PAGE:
Mumbai, whose name comes from the Hindu goddess Mumba Devi, is the capital of the state of Maharashtra and is made up of the union of several islands in the Arabian Sea, in a process of gaining ground in the sea.
Formerly called Bombay, it is the most populous city in India and the fourth in the world. It is also the richest in her country. The city is the main economic center of India and is home to one of the largest film industries in the world.
Being a cosmopolitan city, it represents an important cultural center that has numerous universities, theaters, museums and galleries. Mumbai is said to never sleep.
Mumbai's architecture is a mix of Gothic Revival styles and contemporary designs. The main train station, the Chhatrapati Shivaji Terminus (formerly Victoria) has been declared a World Heritage Site, as have the Victorian and art deco buildings in South Mumbai.
Mumbai would be India's "American dream", where migrants seek business and employment opportunities and where young people chase their dreams of becoming the new movie-star. This rapid expansion has led to housing problems, housing is scarce and its cost is excessively high, which is why 50% of its residents are forced to live in the slums, this is around of 10 million people living without basic services.
With the award-winning film “Slumdog Millionaire” (2008) this reality became known throughout the world. Dharavi (cover photo) served as the location for several of his scenes.
In the following photo you can see the Taj Palace, a luxury hotel, icon of Mumbai.
Dharavi is the largest slum in Mumbai in terms of density, with one million people living on 1.7 square km. It is the second most populous in the world after Orangi Town in Pakistan. It is also the most literate shanty town in the country, with a rate of 69%.
In the 18th century, Dharavi was a mangrove island and a populated town inhabited by Koli fishermen until, in 1887, it received the leather industry, one of the most polluting, from mainland Mumbai. Leathermaking is typically a profession of the lower Hindu castes and Muslim Indians. In addition he also began to receive the Kumbars, a large community of potters from Gujarat.
The colonial government awarded them a 99-year land lease in 1895. Rural migrants looking for work arrived in Mumbai and its population skyrocketed to more than 1 million. Other artisans, such as embroidery workers in Uttar Pradesh, started the ready-made garment trade. These industries created jobs, but there was no government effort to plan or invest in any infrastructure in or near Dharavi. Homes and small-scale factories grew randomly, without provisions for sanitation, drains, drinking water, roads, or other basic services. But some ethnic, caste and religious communities that settled in Dharavi at that time helped build the settlement, forming organizations and political parties, building schools and temples, houses and factories. Dharavi's first mosque, Badi Masjid, was erected in 1887, and the oldest Hindu temple, Ganesh Mandir, was built in 1913.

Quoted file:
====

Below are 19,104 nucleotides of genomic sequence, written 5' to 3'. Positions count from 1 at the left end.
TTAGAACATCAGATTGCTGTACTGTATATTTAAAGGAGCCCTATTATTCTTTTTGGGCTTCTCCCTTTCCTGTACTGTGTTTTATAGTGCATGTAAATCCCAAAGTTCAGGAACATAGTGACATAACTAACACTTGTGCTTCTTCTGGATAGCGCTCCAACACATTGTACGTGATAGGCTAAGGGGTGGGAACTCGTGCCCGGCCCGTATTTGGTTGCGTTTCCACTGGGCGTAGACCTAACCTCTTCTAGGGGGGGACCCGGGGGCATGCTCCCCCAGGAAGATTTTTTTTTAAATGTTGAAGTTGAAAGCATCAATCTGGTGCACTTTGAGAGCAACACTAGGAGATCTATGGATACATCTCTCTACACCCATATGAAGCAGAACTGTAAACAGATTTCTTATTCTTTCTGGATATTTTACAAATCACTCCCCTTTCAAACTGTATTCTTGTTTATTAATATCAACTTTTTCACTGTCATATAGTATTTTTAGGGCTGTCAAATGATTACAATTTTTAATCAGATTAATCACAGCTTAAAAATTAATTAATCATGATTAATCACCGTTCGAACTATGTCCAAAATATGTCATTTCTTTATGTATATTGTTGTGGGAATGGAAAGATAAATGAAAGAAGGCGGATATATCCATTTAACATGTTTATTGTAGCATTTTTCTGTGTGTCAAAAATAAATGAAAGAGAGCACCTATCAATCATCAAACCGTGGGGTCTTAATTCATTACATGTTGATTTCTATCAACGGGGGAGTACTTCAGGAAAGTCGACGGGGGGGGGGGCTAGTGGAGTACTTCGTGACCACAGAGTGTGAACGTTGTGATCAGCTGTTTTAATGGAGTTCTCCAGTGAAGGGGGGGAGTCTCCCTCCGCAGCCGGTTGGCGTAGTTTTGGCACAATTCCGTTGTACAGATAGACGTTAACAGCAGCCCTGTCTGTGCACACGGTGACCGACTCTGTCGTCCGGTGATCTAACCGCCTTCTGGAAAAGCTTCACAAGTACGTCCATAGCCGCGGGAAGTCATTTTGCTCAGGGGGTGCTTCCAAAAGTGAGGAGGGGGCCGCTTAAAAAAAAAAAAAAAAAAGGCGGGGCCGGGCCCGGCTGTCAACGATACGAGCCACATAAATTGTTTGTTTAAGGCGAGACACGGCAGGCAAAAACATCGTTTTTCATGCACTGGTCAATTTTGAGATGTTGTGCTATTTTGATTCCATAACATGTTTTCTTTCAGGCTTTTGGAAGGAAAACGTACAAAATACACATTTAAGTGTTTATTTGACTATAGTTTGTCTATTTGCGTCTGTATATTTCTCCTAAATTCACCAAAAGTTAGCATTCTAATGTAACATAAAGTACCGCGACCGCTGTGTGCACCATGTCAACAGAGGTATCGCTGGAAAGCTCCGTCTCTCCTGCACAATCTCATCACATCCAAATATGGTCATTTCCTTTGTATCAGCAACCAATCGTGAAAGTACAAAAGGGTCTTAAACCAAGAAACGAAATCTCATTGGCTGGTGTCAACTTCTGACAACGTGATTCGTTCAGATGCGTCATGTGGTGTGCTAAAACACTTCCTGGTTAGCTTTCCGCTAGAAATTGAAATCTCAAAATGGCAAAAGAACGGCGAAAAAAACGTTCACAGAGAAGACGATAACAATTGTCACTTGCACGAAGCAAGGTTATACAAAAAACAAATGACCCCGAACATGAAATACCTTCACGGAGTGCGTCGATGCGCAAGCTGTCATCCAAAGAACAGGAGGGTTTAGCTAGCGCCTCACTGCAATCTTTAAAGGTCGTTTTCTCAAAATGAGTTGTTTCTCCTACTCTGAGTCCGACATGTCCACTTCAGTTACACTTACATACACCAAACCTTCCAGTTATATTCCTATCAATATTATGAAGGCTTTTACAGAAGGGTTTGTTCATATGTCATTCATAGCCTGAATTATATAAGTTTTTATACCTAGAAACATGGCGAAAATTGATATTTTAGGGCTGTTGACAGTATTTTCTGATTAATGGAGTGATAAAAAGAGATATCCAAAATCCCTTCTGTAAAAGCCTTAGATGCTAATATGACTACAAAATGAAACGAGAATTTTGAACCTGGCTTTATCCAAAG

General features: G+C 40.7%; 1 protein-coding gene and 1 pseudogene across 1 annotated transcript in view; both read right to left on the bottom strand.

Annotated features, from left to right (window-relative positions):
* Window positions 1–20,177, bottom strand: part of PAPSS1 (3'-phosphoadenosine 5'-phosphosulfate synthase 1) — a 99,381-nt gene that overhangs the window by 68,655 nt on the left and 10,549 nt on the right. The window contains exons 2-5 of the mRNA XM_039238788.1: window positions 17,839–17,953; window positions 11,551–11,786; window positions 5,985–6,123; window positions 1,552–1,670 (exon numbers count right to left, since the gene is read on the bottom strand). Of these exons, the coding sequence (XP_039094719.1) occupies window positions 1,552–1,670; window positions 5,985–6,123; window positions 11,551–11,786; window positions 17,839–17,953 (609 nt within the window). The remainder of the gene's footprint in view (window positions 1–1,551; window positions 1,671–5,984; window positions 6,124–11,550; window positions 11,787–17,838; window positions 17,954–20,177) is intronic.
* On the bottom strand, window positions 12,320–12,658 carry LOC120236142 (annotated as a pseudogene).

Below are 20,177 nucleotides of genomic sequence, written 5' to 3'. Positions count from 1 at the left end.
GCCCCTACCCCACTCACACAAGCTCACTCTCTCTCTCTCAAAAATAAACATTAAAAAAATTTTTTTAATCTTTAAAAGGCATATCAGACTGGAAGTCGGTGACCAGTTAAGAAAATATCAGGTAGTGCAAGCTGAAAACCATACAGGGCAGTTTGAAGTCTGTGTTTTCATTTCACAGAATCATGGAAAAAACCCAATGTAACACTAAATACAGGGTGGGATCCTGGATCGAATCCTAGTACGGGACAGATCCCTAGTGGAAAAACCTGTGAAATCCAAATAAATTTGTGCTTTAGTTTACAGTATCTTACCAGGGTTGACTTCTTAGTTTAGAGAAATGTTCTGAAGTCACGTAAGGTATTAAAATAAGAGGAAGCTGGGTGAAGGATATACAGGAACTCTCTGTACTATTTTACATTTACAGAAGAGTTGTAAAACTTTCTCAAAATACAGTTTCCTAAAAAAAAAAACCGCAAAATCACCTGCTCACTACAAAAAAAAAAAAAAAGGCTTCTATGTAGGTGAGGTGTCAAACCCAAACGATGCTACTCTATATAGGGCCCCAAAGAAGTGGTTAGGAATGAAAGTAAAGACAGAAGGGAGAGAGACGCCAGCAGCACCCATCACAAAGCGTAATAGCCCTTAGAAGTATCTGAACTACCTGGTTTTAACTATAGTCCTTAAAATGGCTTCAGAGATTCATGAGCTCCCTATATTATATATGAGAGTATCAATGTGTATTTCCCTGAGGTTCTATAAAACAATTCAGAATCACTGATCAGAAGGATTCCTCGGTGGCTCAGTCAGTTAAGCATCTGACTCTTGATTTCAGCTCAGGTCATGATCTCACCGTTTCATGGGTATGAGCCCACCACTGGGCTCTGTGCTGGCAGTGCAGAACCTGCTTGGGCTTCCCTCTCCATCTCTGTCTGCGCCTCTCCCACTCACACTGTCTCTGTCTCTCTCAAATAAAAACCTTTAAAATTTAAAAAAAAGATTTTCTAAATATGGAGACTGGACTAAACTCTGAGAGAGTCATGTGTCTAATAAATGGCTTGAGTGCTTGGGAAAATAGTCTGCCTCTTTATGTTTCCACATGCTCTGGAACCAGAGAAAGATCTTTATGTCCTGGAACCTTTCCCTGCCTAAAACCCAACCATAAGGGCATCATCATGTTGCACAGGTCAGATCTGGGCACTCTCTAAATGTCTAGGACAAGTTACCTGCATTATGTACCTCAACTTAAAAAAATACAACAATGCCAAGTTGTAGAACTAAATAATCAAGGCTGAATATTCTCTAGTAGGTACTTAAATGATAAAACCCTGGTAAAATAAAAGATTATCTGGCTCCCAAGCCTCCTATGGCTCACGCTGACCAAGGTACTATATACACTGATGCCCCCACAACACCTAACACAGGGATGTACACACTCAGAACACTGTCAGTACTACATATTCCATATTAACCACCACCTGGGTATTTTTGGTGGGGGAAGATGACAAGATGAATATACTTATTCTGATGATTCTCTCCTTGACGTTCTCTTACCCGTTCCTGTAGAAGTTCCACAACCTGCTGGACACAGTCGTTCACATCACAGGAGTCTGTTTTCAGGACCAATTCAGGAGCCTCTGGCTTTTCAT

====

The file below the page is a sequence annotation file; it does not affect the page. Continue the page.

Dharavi was soon surrounded by the city and became a key center for the informal economy. Beginning in the 1950s, various proposals for Dharavi's redevelopment plans were launched periodically, but most of these plans failed due to lack of financial and political support.
The Dharavi Housing Cooperative Society was formed in the 1960s to raise the lives of thousands of people on Shri's initiative. M.V. Duraiswamy, well-known social woman worker and congress leader from that region.
Dharavi, who occupies one of the most sought-after land in Mumbai, is its productive heart. Its narrow streets hide more than 15,000 one-room factories. An important activity is the recycling of plastics to make them reusable; these proud workers tell us that they are the ones who clean India
Industrial soap making
Dharavi has dozens of tanneries, which transform the skin, mainly of goats, into clothes, shoes and wallets that are later sold by sophisticated European brands at a price multiplied by thousands.
Total turnover (and much of the informal work) is estimated at between $ 650 million and $ 1 trillion per year, while residents' per capita income ranges from $ 500 to $ 2000 per year.
We decided to include Dharavi in our trip because he is a substantial part of Mumbai. Previously, an acquaintance had introduced us to Mohammad, a young sociology student and resident of Dharavi, who could serve as a guide for our group. In addition, he also teaches English for free to the children of his community, actually he is not the only one, we found out about different NGOs that are in charge of improving the living conditions of its inhabitants, providing educational and recreational activities to children and young people like cricket, yoga, painting, music and others.
To enter Dharavi you must cross a pedestrian bridge and access its main street. It is like a small city with its schools, mosques, temples, banks, shops, food stalls and a mini cinema. Upon entering the streets they become alleys, some very dark, others very narrow, others it is necessary to walk carefully from the low hanging electrical cables. Curious children come out of the house to say hello in amazement, with those warm Indian smiles, difficult to match.
Bathrooms are few and for community use.
We are told that the people of Dharavi did not like the movie "Slumdog Millionaire" because it says it reinforces prejudice (poverty as a synonym for crime) and leaves out the story of the hard work, organization and efforts of its millions of population.
India is certainly a world of contrasts and the two faces of Mumbai reveal, without hiding, the inequality of the world we inhabit.
One thing is certain: happiness has little to do with this, it is something that is within people.